If you’ve spent as much time by the pool this summer as we hope you have, you’ve probably been slathering on the sunscreen to keep from burning and exposing your skin to the harmful rays of the sun that can cause serious damage to your skin and DNA. As a team that spends a lot of time outside doing swimming pool renovations, we all know sunscreen is a thing we need to keep us safe in the summer, but few of us know what it’s really all about. So today we’re breaking it down with our SPF facts. That way, next time you pick up the bottle, you have just a little more knowledge about exactly how you’re being protected. Who doesn’t love that?
What’s SPF All About?
Understanding what SPF really is and does can help you decide which number on the bottle is the best fit for you. There’s a whole lot of science behind it, but what it really boils down to is this: SPF is a measure of how many UVA rays (the ones that do the damage) are getting to your skin. The number itself – 15, 30, 50, etc. is a measurement of time, but not in the way something. SPF 15 does keep your skin safe for longer than 15 minutes, after all. What it means is this – if it would normally take you 20 minutes to burn without sun protection, SPF 15 makes it take 15 times longer. SPF 30 makes it take 30 times longer, etc.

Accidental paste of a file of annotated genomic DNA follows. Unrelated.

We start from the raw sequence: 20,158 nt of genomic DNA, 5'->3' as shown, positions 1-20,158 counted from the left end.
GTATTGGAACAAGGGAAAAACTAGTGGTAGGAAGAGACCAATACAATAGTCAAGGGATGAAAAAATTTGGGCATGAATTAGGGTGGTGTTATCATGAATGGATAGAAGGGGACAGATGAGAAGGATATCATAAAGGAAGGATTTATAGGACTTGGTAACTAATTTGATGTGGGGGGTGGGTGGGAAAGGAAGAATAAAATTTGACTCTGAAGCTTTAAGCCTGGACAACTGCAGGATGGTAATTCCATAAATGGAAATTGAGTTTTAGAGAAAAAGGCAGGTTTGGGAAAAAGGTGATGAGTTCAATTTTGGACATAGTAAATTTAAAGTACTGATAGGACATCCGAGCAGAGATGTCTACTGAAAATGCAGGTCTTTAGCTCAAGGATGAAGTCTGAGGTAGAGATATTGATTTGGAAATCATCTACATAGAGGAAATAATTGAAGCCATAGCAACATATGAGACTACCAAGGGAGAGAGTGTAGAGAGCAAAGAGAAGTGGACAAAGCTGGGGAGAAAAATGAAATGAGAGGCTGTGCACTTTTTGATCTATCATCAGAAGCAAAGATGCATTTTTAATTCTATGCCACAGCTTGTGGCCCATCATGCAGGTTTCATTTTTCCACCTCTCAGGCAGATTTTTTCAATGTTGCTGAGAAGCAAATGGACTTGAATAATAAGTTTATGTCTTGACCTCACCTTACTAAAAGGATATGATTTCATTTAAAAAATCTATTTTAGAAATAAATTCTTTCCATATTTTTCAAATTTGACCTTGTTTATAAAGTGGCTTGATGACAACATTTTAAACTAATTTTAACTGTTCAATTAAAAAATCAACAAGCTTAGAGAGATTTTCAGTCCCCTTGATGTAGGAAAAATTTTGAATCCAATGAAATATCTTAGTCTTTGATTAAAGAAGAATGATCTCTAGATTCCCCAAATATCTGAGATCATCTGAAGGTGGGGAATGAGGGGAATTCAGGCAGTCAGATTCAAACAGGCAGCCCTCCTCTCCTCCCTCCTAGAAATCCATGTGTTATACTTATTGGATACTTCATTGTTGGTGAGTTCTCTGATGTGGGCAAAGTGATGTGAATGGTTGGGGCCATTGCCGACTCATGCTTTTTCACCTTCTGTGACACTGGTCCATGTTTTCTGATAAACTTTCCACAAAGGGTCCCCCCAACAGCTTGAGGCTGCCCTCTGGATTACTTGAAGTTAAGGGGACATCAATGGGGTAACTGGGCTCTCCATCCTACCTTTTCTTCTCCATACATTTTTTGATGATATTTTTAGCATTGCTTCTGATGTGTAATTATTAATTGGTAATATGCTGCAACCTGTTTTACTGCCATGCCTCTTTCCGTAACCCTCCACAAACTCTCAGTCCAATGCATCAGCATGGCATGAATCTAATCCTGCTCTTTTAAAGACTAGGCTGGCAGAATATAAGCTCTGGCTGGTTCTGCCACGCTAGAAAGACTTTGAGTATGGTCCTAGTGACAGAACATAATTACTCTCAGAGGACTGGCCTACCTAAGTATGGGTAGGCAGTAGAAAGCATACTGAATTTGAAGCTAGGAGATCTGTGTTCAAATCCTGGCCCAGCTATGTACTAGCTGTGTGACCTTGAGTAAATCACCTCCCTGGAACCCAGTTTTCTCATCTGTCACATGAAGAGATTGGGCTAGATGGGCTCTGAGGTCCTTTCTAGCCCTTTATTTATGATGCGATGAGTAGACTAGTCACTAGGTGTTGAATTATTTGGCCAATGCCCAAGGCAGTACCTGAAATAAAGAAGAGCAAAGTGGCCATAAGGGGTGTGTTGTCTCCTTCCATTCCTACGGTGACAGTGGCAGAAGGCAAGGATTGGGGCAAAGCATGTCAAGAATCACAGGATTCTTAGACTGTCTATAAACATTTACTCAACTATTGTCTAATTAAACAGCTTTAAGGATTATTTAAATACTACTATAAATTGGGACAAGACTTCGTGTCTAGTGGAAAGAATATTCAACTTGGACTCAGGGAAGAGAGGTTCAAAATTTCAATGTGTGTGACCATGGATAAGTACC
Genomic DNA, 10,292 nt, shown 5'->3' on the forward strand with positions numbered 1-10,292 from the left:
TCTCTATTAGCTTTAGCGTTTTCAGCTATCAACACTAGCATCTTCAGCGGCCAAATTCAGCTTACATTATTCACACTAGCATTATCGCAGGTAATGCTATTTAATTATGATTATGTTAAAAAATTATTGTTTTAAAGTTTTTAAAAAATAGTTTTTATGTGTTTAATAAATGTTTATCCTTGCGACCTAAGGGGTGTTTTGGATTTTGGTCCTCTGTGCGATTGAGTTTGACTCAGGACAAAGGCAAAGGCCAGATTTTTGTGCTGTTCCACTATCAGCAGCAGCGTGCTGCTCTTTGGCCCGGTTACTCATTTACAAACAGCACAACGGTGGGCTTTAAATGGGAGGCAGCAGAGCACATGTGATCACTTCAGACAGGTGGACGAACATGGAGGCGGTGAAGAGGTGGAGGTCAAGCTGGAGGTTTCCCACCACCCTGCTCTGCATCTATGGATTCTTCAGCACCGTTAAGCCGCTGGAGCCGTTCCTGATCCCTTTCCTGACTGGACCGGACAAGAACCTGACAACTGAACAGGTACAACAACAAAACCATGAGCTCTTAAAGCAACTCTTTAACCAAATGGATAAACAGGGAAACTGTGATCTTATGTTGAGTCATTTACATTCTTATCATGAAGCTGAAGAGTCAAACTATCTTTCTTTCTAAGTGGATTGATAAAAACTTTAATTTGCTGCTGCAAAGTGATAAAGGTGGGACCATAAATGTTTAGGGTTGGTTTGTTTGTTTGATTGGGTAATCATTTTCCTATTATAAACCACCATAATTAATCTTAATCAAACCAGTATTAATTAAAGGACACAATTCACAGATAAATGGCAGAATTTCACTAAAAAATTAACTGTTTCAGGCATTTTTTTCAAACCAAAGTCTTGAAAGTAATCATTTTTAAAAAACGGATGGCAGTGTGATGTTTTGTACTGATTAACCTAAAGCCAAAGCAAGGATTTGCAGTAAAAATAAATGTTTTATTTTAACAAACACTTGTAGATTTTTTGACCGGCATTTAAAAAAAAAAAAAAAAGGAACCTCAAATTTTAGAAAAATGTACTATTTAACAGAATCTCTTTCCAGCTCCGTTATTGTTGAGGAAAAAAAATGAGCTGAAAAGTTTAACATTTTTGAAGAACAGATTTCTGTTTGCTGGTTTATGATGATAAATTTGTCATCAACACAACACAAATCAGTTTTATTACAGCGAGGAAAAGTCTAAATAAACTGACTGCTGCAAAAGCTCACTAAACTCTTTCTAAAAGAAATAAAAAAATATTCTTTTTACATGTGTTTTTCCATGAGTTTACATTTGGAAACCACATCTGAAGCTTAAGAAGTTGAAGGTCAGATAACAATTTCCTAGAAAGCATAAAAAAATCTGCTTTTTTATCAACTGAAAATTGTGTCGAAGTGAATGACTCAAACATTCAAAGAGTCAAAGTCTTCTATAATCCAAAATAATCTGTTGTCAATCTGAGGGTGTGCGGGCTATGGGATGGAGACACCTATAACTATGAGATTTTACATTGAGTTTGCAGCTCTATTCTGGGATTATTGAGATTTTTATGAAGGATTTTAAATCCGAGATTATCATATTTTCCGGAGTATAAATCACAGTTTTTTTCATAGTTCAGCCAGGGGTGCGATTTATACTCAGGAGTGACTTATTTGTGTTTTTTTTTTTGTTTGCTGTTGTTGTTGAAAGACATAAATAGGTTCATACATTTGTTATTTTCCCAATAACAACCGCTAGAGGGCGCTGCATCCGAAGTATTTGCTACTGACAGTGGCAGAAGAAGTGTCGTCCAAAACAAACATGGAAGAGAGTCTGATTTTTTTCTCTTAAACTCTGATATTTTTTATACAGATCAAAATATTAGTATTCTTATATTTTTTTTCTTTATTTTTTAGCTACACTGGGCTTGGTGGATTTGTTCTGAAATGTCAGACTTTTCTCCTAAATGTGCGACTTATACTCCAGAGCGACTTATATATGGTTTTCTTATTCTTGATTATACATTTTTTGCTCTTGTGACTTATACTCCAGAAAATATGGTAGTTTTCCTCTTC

Does Higher Really Matter?
Furthermore, SPF 30 only allows 3% of UVA rays through, while SPF 50 only lets 2% of UVA rays in. That may not seem like much of a difference, but before you go grabbing the 30 instead of the 50 consider that a 1% difference at that level is 50% less UVA rays being let into your skin. So, in short, according to SPF facts, it does matter. However, there are still dangers of opting for the higher SPF without considering your plans for the day.
Don’t “Set it and Forget it”
The problem with people opting for higher SPF is that they often use it as an excuse to never reapply, and are frequently spending longer periods of time outside in the sun. If you’re going to opt for a higher SPF, which is recommended in terms of actual sun protection, it’s important to remember not to “set it and forget it.” Bring the bottle with you and reapply at least every 90 minutes, potentially more frequently if you’re in the water or sweating a lot (depending on the formula).
There you have it! A quick little primer to help you understand more about SPF and what it does to protect you and how it protects you. There are still plenty of pool days left in the year, so make sure you’re sunscreened up next time you head out to enjoy some waterside time in the summer heat.